This policy brief analyses policy convergence and divergence between Europe and Africa in the field of climate and energy and identifies areas for further policy debate beyond COP27. Specifically, it examines cooperation efforts and challenges in two areas: hydrogen and JETPs.
British International Investment (BII) is the United Kingdom’s development finance institution (DFI). It is entirely owned by the UK government
The European Bank for Reconstruction and Development (EBRD) has longstanding experience in coordinating and working with donors. The EBRD relationship
The Dutch government has a longstanding and comprehensive cooperation with the Dutch Entrepreneurial Development Bank (FMO) via the Ministry of
Elcano and ETTG have published the report on the rise of public development banks in the European financial architecture for development which shows how PDBs are critical in promoting resilience to shocks (financial, economic, pandemic, climate, etc.), stabilise the economy and foster a more rapid long-lasting recovery. The report also stresses the importance of medium- and long-term finance for development that can help building markets and promoting economic transformation in a sustainable, green, inclusive and gender-sensitive manner.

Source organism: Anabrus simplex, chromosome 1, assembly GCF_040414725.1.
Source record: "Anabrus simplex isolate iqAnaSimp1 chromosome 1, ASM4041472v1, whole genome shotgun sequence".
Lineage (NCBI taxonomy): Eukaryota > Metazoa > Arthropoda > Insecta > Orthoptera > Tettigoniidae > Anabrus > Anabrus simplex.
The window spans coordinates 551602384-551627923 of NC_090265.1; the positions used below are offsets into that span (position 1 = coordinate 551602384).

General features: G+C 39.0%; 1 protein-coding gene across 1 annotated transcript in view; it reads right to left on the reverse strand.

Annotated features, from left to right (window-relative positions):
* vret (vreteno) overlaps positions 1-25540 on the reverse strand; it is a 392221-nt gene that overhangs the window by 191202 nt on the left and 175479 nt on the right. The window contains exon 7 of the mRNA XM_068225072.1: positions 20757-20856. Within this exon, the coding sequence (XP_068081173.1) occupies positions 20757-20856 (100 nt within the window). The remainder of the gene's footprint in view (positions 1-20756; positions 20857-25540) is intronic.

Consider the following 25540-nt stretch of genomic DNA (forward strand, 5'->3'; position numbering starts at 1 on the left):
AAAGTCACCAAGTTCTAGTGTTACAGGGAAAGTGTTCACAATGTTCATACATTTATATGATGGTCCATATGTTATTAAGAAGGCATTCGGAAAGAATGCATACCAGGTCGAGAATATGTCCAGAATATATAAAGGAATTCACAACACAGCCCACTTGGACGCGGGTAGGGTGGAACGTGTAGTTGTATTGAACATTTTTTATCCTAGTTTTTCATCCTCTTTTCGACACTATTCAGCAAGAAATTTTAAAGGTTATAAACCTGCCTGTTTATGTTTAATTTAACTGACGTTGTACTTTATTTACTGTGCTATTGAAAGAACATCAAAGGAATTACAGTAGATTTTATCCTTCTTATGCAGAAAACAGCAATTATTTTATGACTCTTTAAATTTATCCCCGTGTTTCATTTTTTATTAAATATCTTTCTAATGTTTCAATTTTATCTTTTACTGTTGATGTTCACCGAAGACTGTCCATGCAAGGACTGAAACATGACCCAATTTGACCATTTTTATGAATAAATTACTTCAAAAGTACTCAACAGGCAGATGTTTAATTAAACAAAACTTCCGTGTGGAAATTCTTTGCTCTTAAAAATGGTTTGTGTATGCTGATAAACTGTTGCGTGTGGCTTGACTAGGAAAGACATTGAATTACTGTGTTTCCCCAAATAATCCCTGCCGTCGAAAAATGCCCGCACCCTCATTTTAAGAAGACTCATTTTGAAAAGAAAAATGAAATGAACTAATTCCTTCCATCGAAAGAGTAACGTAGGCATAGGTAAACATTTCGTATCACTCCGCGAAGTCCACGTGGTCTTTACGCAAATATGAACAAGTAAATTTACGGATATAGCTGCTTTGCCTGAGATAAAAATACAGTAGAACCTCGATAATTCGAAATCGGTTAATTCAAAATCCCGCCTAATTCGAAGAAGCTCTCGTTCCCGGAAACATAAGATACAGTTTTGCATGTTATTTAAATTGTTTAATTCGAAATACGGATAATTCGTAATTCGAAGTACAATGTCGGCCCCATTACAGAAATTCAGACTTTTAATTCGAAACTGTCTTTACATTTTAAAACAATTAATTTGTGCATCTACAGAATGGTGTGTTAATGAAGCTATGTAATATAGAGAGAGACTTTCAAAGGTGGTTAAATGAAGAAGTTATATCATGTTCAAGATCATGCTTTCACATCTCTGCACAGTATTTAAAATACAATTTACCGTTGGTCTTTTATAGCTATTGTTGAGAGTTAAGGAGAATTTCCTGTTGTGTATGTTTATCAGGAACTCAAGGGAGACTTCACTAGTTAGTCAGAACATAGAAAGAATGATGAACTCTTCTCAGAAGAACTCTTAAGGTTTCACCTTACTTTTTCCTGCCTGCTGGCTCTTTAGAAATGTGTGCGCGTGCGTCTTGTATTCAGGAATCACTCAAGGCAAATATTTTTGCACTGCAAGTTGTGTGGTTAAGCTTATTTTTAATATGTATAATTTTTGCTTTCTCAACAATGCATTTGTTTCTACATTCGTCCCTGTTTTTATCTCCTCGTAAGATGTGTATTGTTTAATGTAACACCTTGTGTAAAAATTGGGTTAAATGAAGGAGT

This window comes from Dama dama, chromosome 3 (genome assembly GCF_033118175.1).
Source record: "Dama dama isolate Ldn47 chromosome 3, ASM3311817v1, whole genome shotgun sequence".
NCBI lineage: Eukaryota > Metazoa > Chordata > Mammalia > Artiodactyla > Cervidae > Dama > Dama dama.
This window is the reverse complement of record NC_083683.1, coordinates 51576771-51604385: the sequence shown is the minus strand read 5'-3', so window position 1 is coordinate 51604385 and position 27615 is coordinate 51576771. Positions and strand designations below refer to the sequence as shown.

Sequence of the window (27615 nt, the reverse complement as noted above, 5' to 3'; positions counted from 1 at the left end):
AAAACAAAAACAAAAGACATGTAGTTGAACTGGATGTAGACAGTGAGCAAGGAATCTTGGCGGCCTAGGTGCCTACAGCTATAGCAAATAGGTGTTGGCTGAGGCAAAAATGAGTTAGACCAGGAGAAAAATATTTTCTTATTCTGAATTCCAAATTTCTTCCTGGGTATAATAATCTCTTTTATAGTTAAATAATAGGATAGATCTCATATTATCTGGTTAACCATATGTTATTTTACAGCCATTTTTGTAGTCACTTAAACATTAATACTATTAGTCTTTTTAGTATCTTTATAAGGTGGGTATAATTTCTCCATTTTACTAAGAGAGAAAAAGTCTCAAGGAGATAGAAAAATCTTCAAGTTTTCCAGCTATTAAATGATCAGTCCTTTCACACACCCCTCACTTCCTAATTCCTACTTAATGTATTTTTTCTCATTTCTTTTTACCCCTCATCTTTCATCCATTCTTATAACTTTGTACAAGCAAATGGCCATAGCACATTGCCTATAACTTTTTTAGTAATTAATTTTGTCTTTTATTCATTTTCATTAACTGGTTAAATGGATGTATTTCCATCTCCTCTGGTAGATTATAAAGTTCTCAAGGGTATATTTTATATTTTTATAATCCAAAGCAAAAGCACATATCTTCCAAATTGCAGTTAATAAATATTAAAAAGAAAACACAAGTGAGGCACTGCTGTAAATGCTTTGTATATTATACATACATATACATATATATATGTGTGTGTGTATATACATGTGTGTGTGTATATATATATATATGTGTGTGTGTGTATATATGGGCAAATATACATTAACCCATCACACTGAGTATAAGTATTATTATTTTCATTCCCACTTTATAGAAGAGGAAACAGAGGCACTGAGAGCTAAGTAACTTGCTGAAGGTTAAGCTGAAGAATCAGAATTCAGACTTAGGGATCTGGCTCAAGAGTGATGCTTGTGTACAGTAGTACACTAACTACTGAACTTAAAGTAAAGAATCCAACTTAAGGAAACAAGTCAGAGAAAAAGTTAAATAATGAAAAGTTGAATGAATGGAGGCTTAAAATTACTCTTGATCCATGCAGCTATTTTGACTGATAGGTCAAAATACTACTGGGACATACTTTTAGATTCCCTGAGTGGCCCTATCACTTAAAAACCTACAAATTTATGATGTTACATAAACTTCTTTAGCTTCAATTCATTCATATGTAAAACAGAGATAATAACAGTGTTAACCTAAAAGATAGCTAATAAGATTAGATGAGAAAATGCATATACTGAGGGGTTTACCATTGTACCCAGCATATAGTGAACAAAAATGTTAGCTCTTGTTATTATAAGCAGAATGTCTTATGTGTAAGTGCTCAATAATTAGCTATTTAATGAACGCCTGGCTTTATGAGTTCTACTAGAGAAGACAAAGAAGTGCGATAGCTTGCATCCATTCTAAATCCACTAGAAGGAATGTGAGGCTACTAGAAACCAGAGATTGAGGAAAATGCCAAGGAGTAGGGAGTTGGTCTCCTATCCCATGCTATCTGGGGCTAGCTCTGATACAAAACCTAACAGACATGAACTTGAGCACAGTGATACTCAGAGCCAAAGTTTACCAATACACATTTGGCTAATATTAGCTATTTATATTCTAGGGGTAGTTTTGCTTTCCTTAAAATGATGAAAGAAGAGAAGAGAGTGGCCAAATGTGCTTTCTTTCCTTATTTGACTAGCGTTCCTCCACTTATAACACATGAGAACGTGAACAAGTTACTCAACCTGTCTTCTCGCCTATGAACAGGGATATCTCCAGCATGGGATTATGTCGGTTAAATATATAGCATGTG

In spite of all the anger and frustration that was palpable especially during the final iterations of the Glasgow cover decision, it would be too bleak to consider COP26 as a mere waste of time and effort. Much rather, the Glasgow package delivered a hefty lump for all Parties to chew on. As of now, it remains hard to tell how palatable individual Parties will find their haggis once they take it to their domestic tables. But if they now act even upon the half-hearted words of the Glasgow Climate Pact, the implementation of the Paris Agreement could finally gain traction. Ultimately, the proof of the haggis will be in the eating.